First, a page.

'CHT simulation of a building facade' simulation project by bdelatti


#1

I created a new simulation project called 'CHT simulation of a building facade':

An exposed building facade is being heated up on one side by sun. Within it we have an air socket that cools the facade with convection motion. The whole wall looks like a sandwich with an air gap. The air gap is open on the bottom and top allowing air to freely move.


More of my public projects can be found here.


#2

The Engineering Problem:

An exposed building facade is being heated up on one side by sun. Within it we have an air socket that cools the facade with convection motion. The whole wall looks like a “sandwich” with an air gap. The air gap is open on the bottom and top allowing air to freely move.

Geometry:

From left to right in the figure 1:

  • 3 mm steel sheet
  • Air gap with 150mm thickness.
  • Steel structural mesh attached to the steel sheet through 8mm x 8mm square arms.
  • 200 mm Styrofoam layer
  • 20 mm ABS plastic layer

The model designed to represent the building facade is a reduced model of what would be a real wall. That was made to save computational time and cost. The dimensions are 0.4 m x 0.4 m x (air gap + 0.231) m, where the air gap has 150 mm. An extended volume for the air - as can be seen in the green region in figure 1 - was used in order to have a better continuity of the fluid flow through the domain.

Mesh:

A hex-dominant parametric operation was used to mesh the geometries. Refinements such as Surface, Region and feature refinements were made to assure the good quality of the mesh.

The final mesh has a total of 6’844’659 elements.
Msh detail in the image below:
mesh2

Simulation Setup:

A laminar steady-state conjugate heat transfer analysis was performed to study this model. The model contains 4 different materials, which are: air, steel, styrofoam and abs plastic. The ambient temperature was assumed to be 25 degree celsius.
The boundary conditions are shown in the next figure:
BCs
As shown above, it was setted the outside surface of the metal sheet with 50°C, what is considered a high temperature which would occur in extreme conditions, e.g. in a hot summer day.
The bottom surface in the air domain - which is the one in green in the figure above - is a velocity inlet boundary condition with a component in the y axis direction. Three different values was tested, 0.05m/s, 0.1m/s and 0.2m/s. The top surface in the air domain was set as pressure outlet. The surface in the abs cover which would be the internal surface of this facade was set as wall with external heat flux specified by a heat transfer coefficient and an ambient temperature of 25°C. Other faces were assumed to be either symmetry (in x direction) or adiabatics.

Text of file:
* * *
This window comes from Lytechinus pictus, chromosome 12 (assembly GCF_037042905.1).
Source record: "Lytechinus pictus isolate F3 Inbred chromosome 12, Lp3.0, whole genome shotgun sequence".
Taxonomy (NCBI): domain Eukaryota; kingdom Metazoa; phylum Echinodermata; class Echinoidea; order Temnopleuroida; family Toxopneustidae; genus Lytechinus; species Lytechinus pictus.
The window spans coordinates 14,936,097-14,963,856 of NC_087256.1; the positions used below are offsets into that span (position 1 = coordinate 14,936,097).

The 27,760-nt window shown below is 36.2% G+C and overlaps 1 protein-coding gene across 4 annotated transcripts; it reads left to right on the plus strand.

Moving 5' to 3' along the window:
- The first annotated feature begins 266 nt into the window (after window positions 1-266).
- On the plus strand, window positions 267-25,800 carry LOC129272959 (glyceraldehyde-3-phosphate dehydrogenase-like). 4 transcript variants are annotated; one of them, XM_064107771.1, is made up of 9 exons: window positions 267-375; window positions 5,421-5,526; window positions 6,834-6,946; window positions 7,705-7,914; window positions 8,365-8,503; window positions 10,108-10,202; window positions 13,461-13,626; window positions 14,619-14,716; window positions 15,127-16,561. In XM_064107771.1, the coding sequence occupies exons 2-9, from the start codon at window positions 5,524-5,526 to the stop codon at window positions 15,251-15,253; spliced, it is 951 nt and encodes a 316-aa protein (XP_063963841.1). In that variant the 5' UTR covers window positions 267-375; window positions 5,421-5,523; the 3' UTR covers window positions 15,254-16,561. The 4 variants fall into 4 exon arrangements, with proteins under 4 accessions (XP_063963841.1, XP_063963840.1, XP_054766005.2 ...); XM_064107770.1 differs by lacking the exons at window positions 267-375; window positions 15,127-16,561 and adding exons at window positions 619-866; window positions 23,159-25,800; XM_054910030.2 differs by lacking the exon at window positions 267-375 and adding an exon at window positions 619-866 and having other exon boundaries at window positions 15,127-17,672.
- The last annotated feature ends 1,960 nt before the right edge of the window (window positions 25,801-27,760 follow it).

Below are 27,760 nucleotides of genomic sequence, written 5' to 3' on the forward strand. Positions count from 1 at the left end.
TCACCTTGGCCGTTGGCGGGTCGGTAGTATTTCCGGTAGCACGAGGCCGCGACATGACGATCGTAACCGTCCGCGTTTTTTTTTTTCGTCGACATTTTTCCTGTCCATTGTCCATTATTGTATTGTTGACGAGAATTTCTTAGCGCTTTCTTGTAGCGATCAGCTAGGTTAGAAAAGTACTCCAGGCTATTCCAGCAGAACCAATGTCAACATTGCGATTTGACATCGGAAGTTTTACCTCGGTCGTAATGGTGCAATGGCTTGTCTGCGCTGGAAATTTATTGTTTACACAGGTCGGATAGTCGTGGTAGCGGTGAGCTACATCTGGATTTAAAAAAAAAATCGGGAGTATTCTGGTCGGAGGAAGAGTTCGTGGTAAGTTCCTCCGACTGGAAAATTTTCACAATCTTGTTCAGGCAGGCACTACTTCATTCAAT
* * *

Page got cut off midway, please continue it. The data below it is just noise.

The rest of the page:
Simulation Results:


From the images above it is possible to see that the air as it passes close to the heated steel sheet it gets faster and goes up as it was expected. However, we see that especially for the 0.05 and 0.1 m/s simulations, there are regions of very slow velocity.
From the next images it is possible to see that it is happening some recirculation inside the air domain. That doesn’t happen for the 0.2 m/s air velocity. So it is possible to say that there is a velocity in the z direction which is enough to don’t get this back flow in the domain. Back flow which appears to maintain the balance of the system.

As said before, from the images above we see that recirculation is almost zero for the 0.2m/s air velocity.
We also have results for the temperature distribution as shown in the images below:

The images above shown a slice in the middle section of the model in y direction. It is possible to see the temperature distribution from the heated metal sheet, how it decreases through the square arms and also that there is a slightly difference in the temperature contour in the styrofoam and abs regions. This can be seen also in the next graph, which shows the temperature distribution in a line in y direction starting from the heated metal sheet coming through the square arms into the styrofoam and abs blocks.

From the graph we can say that the velocity of the air which flows through the air gap has influence on how the temperature decreases in the solid bodies. The inflection in the three curves shows the transition between metal and styrofoam material. The temperature stabilizes faster as air velocity increases.

Conclusions:

This demo proved to be a very complex system to simulate as the results inside the air domain are dependent on the flow velocity and probably on the air domain size. Some back flow can happen where we have placed the outlet surface. Some reverse flow can be tolerated, but will have an effect on mass conservation and thus on the final results. So it is highly recommended that it be minimized or eliminated.
A study can be done moving the outlet position further upstream and comparing the results with the ones in this simulation, in order to see if those backflows are minimized also for the slower velocities.